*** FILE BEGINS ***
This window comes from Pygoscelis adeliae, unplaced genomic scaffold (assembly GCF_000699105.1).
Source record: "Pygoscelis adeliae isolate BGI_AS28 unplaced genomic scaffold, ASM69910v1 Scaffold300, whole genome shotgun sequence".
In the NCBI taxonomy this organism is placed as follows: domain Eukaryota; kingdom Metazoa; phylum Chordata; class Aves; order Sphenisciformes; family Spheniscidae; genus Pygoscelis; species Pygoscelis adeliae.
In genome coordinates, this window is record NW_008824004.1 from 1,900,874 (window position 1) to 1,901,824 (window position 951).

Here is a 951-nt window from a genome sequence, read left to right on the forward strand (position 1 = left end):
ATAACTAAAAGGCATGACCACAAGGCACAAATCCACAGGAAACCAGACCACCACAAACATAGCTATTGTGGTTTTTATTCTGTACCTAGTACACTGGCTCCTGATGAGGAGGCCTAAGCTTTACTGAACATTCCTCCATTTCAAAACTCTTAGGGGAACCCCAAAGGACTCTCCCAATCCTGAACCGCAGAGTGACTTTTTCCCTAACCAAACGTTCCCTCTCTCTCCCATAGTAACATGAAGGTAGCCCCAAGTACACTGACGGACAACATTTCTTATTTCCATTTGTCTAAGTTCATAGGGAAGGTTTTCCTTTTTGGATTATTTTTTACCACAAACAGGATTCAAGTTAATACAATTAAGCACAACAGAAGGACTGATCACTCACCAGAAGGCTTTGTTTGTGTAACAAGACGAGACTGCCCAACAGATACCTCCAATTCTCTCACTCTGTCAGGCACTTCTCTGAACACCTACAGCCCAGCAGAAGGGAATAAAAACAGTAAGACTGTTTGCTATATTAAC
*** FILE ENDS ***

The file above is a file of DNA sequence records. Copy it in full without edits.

This window comes from Pygoscelis adeliae, unplaced genomic scaffold (assembly GCF_000699105.1).
Source record: "Pygoscelis adeliae isolate BGI_AS28 unplaced genomic scaffold, ASM69910v1 Scaffold300, whole genome shotgun sequence".
In the NCBI taxonomy this organism is placed as follows: domain Eukaryota; kingdom Metazoa; phylum Chordata; class Aves; order Sphenisciformes; family Spheniscidae; genus Pygoscelis; species Pygoscelis adeliae.
In genome coordinates, this window is record NW_008824004.1 from 1,900,874 (window position 1) to 1,901,824 (window position 951).

Here is a 951-nt window from a genome sequence, read left to right on the forward strand (position 1 = left end):
ATAACTAAAAGGCATGACCACAAGGCACAAATCCACAGGAAACCAGACCACCACAAACATAGCTATTGTGGTTTTTATTCTGTACCTAGTACACTGGCTCCTGATGAGGAGGCCTAAGCTTTACTGAACATTCCTCCATTTCAAAACTCTTAGGGGAACCCCAAAGGACTCTCCCAATCCTGAACCGCAGAGTGACTTTTTCCCTAACCAAACGTTCCCTCTCTCTCCCATAGTAACATGAAGGTAGCCCCAAGTACACTGACGGACAACATTTCTTATTTCCATTTGTCTAAGTTCATAGGGAAGGTTTTCCTTTTTGGATTATTTTTTACCACAAACAGGATTCAAGTTAATACAATTAAGCACAACAGAAGGACTGATCACTCACCAGAAGGCTTTGTTTGTGTAACAAGACGAGACTGCCCAACAGATACCTCCAATTCTCTCACTCTGTCAGGCACTTCTCTGAACACCTACAGCCCAGCAGAAGGGAATAAAAACAGTAAGACTGTTTGCTATATTAAC